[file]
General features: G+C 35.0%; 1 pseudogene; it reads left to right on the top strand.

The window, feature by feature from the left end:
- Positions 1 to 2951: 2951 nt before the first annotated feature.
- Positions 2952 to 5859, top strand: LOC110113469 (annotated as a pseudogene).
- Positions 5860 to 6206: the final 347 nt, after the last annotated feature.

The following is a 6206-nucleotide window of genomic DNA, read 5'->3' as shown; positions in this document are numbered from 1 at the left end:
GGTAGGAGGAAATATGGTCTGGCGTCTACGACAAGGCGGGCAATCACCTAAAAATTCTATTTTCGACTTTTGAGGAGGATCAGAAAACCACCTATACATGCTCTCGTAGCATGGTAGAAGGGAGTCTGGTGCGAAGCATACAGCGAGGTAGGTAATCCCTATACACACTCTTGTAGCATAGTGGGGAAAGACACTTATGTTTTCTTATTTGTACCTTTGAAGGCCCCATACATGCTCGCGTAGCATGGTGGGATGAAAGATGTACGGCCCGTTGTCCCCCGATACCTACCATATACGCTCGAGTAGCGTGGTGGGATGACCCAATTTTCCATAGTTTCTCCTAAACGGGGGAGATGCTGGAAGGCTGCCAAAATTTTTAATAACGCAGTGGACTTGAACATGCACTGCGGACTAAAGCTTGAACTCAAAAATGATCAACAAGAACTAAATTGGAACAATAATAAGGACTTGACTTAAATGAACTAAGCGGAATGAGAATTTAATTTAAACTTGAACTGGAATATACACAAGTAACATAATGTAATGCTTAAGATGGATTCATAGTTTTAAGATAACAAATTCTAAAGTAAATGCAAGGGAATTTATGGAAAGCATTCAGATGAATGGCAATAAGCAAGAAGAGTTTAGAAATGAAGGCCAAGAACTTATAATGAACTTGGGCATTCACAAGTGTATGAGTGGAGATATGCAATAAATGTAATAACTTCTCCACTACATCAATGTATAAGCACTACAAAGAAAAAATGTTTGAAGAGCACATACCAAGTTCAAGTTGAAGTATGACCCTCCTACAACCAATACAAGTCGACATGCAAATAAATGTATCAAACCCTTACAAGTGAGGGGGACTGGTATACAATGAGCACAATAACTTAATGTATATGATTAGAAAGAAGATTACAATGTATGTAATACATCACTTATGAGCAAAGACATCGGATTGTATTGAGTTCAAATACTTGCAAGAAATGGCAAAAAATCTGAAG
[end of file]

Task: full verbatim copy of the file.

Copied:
General features: G+C 35.0%; 1 pseudogene; it reads left to right on the top strand.

The window, feature by feature from the left end:
- Positions 1 to 2951: 2951 nt before the first annotated feature.
- Positions 2952 to 5859, top strand: LOC110113469 (annotated as a pseudogene).
- Positions 5860 to 6206: the final 347 nt, after the last annotated feature.

The following is a 6206-nucleotide window of genomic DNA, read 5'->3' as shown; positions in this document are numbered from 1 at the left end:
GGTAGGAGGAAATATGGTCTGGCGTCTACGACAAGGCGGGCAATCACCTAAAAATTCTATTTTCGACTTTTGAGGAGGATCAGAAAACCACCTATACATGCTCTCGTAGCATGGTAGAAGGGAGTCTGGTGCGAAGCATACAGCGAGGTAGGTAATCCCTATACACACTCTTGTAGCATAGTGGGGAAAGACACTTATGTTTTCTTATTTGTACCTTTGAAGGCCCCATACATGCTCGCGTAGCATGGTGGGATGAAAGATGTACGGCCCGTTGTCCCCCGATACCTACCATATACGCTCGAGTAGCGTGGTGGGATGACCCAATTTTCCATAGTTTCTCCTAAACGGGGGAGATGCTGGAAGGCTGCCAAAATTTTTAATAACGCAGTGGACTTGAACATGCACTGCGGACTAAAGCTTGAACTCAAAAATGATCAACAAGAACTAAATTGGAACAATAATAAGGACTTGACTTAAATGAACTAAGCGGAATGAGAATTTAATTTAAACTTGAACTGGAATATACACAAGTAACATAATGTAATGCTTAAGATGGATTCATAGTTTTAAGATAACAAATTCTAAAGTAAATGCAAGGGAATTTATGGAAAGCATTCAGATGAATGGCAATAAGCAAGAAGAGTTTAGAAATGAAGGCCAAGAACTTATAATGAACTTGGGCATTCACAAGTGTATGAGTGGAGATATGCAATAAATGTAATAACTTCTCCACTACATCAATGTATAAGCACTACAAAGAAAAAATGTTTGAAGAGCACATACCAAGTTCAAGTTGAAGTATGACCCTCCTACAACCAATACAAGTCGACATGCAAATAAATGTATCAAACCCTTACAAGTGAGGGGGACTGGTATACAATGAGCACAATAACTTAATGTATATGATTAGAAAGAAGATTACAATGTATGTAATACATCACTTATGAGCAAAGACATCGGATTGTATTGAGTTCAAATACTTGCAAGAAATGGCAAAAAATCTGAAG